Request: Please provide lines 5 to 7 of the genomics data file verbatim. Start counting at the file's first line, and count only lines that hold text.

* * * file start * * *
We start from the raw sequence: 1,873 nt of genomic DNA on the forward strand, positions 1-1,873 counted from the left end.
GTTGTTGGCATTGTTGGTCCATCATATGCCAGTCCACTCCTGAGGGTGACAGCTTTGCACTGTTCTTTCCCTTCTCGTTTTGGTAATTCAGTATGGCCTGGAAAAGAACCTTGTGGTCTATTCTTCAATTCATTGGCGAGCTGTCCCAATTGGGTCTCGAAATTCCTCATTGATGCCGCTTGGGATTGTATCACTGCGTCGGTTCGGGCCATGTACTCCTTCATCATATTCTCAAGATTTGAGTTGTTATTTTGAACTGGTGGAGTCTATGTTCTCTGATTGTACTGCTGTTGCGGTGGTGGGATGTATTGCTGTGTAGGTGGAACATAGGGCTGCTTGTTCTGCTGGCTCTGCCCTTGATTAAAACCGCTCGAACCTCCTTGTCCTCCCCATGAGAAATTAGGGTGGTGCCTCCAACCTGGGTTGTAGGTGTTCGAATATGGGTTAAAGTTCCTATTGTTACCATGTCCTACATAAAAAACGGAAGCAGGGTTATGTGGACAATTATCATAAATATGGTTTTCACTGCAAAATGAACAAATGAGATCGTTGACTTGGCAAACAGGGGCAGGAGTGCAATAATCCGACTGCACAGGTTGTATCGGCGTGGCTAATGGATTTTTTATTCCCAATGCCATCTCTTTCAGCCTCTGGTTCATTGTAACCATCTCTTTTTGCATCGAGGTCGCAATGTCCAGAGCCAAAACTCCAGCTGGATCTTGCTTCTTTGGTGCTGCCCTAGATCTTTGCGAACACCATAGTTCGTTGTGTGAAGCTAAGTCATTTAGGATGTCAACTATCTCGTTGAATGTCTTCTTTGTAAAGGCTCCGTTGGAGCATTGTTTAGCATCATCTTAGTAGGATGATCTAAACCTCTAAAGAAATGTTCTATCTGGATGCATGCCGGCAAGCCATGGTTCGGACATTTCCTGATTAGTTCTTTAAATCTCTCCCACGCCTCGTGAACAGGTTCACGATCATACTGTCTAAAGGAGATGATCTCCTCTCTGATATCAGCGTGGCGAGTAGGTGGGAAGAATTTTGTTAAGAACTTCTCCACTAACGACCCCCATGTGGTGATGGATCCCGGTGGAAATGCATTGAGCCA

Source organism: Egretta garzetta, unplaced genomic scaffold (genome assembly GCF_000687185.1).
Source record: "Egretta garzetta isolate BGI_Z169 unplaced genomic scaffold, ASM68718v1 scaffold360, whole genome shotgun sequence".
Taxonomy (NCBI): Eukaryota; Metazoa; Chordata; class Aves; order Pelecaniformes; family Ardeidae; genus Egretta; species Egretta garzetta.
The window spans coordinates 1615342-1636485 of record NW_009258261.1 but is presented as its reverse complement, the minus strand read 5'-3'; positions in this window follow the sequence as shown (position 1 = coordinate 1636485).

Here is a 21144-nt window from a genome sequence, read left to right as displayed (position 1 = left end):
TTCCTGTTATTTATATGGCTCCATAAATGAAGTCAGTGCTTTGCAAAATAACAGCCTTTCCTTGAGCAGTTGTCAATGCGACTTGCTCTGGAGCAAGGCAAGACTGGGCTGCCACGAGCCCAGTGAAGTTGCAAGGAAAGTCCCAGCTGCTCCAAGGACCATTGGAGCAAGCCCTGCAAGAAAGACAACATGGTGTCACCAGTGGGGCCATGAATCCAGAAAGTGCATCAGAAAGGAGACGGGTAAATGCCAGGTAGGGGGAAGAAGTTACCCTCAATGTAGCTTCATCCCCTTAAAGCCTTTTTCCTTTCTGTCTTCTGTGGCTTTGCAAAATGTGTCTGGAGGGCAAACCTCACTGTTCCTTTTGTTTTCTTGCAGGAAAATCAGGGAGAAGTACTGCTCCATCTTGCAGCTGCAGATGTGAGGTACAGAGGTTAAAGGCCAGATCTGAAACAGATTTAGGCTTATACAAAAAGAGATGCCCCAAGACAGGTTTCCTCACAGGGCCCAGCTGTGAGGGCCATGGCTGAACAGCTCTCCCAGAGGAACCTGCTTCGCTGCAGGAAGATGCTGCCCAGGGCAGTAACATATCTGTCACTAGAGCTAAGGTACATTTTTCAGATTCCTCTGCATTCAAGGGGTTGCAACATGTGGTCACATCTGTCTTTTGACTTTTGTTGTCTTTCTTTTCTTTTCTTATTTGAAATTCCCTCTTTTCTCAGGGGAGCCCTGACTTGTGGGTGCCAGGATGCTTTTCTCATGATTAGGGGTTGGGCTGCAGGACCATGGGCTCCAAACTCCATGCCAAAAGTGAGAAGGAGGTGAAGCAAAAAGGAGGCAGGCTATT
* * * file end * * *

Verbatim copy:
Taxonomy (NCBI): Eukaryota; Metazoa; Chordata; class Aves; order Pelecaniformes; family Ardeidae; genus Egretta; species Egretta garzetta.
The window spans coordinates 1615342-1636485 of record NW_009258261.1 but is presented as its reverse complement, the minus strand read 5'-3'; positions in this window follow the sequence as shown (position 1 = coordinate 1636485).

Here is a 21144-nt window from a genome sequence, read left to right as displayed (position 1 = left end):